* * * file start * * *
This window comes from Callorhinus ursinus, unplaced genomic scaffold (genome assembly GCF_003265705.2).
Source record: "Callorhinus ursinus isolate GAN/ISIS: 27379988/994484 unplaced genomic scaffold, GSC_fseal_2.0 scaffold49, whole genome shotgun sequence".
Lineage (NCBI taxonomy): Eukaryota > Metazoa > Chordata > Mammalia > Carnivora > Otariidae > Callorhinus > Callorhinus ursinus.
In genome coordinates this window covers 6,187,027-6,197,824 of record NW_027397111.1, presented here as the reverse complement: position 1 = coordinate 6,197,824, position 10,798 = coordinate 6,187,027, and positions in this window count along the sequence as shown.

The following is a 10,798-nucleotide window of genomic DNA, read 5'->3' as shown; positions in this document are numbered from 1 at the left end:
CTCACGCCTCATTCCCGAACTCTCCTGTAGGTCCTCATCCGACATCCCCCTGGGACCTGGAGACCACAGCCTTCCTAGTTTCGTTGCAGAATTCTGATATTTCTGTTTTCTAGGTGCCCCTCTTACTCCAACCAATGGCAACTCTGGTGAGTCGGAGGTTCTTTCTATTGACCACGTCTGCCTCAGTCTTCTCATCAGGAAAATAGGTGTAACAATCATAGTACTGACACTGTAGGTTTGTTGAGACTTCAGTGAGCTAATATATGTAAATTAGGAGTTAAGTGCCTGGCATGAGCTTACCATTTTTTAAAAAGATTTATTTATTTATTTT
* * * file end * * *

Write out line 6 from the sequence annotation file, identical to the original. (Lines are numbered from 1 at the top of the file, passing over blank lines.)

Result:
CTCACGCCTCATTCCCGAACTCTCCTGTAGGTCCTCATCCGACATCCCCCTGGGACCTGGAGACCACAGCCTTCCTAGTTTCGTTGCAGAATTCTGATATTTCTGTTTTCTAGGTGCCCCTCTTACTCCAACCAATGGCAACTCTGGTGAGTCGGAGGTTCTTTCTATTGACCACGTCTGCCTCAGTCTTCTCATCAGGAAAATAGGTGTAACAATCATAGTACTGACACTGTAGGTTTGTTGAGACTTCAGTGAGCTAATATATGTAAATTAGGAGTTAAGTGCCTGGCATGAGCTTACCATTTTTTAAAAAGATTTATTTATTTATTTT